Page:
Colorado Rockies
Colorado Rockies Signing Greg Holland Would Be a Win-Win--For Holland
Colorado Rockies

Colorado Rockies Signing Greg Holland Would Be a Win-Win--For Holland

Updated Mar. 5, 2020 12:36 a.m. ET

The Colorado Rockies made a splash this offseason when they signed Ian Desmond for a long time and way too much money given their current roster construction. It does show, however, that they are looking to spend some money and make a run towards the playoffs with their young nucleus making it to the big leagues.

With Jon Gray getting a full season under his belt in 2016, along with Chad Bettis, Tyler Chatwood, Tyler Anderson and whomever claims the fifth spot in the rotation, the facet of the game that has plagued the Colorado Rockies since they came into the league looks like it could be getting a whole lot better.

The Rockies offense is consistently at least one of, if not the top run producers in the National League. With a better showing from their starting rotation and the addition of Ian Desmond either at first or in the outfield, with one of a number of power-hitting traditional first basemen at the position, they may be able to beat teams at will at altitude.

Suffice it to say, things are looking up for the mile high city.


The Rox bullpen ranked last in ERA in 2016 with a 5.13 mark, but their FIP ranked a more modest 24th (4.35) and their bullpen fWAR came out to 2.1, which ranked 21st. Free agent Boone Logan accounted for 0.8 of that fWAR total and has been replaced by former Marlins lefty Mike Dunn who held a 0.3 fWAR in 2016.

This all leads us to the rumors that the Colorado Rockies have “checked in” on the top reliever left on the market, Greg Holland. Depending on where you look, the Rockies have either made contact with Holland’s reps or have made him a two year offer. Either way, it looks safe to say that the team wouldn’t mind spending some money on Holland.

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    Depending on whether or not the report of a two year deal is accurate could change everything for Holland. If he were to sign more than a one year deal, it would likely be with a team like the Giants or Dodgers who have a very realistic chance at competing in 2017 and an upgrade like Holland could be a difference-maker. If he were to be had on a one year deal, however, the Rockies would certainly be an intriguing option to consider.

    For starters, they could surprise some people this year, which means that more eyes will be on the Rockies than have been there since their World Series appearance in 2007. That is certainly a good thing for both Colorado and Holland. If Holland were to join the Rox and they suddenly began to compete, the easy headline would be that Holland helped turn the club around, which has to be good for his market value next offseason.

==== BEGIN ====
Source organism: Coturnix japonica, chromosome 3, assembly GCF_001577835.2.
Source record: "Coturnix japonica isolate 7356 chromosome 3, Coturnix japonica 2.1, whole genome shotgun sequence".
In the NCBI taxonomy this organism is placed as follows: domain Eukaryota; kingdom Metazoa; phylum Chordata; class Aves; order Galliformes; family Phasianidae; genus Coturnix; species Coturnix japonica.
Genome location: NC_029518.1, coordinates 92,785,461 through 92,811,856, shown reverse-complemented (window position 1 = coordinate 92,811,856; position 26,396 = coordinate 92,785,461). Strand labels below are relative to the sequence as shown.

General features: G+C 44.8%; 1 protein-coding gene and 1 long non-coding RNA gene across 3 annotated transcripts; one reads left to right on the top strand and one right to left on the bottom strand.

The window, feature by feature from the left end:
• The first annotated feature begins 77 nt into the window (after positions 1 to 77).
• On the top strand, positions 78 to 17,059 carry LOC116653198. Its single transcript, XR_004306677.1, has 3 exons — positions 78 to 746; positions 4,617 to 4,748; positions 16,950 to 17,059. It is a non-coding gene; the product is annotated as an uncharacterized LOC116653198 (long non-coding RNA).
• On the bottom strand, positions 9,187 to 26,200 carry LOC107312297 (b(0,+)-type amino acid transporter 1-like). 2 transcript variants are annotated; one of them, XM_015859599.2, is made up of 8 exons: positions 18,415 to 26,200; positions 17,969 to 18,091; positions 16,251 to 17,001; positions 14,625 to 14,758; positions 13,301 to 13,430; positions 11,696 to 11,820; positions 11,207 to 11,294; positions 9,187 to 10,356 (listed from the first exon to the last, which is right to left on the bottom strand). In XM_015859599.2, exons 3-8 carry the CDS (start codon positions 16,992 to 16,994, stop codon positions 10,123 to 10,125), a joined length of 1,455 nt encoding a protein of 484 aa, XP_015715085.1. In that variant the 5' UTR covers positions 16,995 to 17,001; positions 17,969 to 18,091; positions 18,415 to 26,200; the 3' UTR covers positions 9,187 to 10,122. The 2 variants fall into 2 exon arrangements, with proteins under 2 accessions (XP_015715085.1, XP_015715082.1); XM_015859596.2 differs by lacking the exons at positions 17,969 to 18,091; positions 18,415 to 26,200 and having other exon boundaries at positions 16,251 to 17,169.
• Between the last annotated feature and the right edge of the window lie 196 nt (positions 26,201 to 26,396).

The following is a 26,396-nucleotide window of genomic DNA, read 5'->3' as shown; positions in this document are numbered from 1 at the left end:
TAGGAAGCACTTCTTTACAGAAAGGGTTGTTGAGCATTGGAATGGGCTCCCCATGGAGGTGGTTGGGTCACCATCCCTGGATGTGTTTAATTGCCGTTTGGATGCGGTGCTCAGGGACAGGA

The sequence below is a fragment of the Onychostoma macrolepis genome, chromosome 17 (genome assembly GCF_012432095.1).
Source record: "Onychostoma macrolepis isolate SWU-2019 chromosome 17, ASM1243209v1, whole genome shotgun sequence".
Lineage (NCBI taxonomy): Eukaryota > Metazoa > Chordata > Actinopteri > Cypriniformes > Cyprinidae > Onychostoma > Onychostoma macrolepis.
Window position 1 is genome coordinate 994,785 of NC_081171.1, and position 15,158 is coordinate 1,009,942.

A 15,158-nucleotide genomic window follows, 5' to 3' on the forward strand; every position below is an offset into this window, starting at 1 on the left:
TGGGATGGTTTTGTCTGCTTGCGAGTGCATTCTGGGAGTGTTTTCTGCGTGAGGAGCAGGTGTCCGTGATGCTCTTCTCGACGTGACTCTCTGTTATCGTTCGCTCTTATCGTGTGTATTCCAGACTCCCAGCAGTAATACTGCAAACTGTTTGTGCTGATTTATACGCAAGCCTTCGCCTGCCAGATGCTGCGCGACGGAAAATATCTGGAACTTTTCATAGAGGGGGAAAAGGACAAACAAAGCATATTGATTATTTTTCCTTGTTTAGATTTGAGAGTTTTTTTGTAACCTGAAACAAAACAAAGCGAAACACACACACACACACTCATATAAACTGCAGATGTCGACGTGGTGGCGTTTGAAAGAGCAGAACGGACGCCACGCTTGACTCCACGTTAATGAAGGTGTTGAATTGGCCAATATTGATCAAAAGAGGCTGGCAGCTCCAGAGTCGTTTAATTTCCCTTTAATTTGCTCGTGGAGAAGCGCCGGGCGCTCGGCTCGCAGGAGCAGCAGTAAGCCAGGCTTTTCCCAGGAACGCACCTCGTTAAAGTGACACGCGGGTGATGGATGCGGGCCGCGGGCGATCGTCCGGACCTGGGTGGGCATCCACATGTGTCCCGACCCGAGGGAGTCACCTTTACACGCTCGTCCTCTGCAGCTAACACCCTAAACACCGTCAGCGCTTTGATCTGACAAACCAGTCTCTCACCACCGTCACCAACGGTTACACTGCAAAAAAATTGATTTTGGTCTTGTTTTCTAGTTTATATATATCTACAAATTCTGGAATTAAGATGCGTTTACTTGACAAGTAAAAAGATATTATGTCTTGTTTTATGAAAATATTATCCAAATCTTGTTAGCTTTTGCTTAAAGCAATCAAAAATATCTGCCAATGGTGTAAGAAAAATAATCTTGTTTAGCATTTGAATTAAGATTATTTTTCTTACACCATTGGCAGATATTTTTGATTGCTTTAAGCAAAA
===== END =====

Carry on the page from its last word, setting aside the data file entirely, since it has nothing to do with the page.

On the other hand, he is coming off of Tommy John surgery, so if he isn’t quite back up to par with his typical stat line (which included 125 saves over three seasons before he got injured), then the thin air in Colorado could be the culprit for his lack of success and his value on the market next winter would remain reasonably high as long as he doesn’t get absolutely shelled.

    At just over 31 years old, Holland is still young enough to take a one year deal and then get his big contract in a year’s time. If that’s the route that he’s taking, then Colorado certainly has a need for an upgrade in the bullpen (as do 29 other teams) but also present an easy escape route for his value if he’s not quite fully healed.

    A one year deal may also be his best option, too, since he is coming off of Tommy John and hasn’t pitched in the big leagues since September of 2015. What that means to front offices is that this guy can be had at a discount until we see what he is capable of post surgery.

    If Holland is looking for a little security and wants to play for a winner, then he could take whichever deal he’s presented this winter that he feels suits him best. However, if he is looking to cash in on past performance as a big fish in a small pond, then a one year deal with a team like Colorado could be an absolute win-win situation. Passing on two years and $20-30M in favor of a contract like the one Mark Melancon received this winter (four years, $62M) may be his best play. He’d be both betting on himself and creating a loophole at the same time, and Colorado would be just fine with that.


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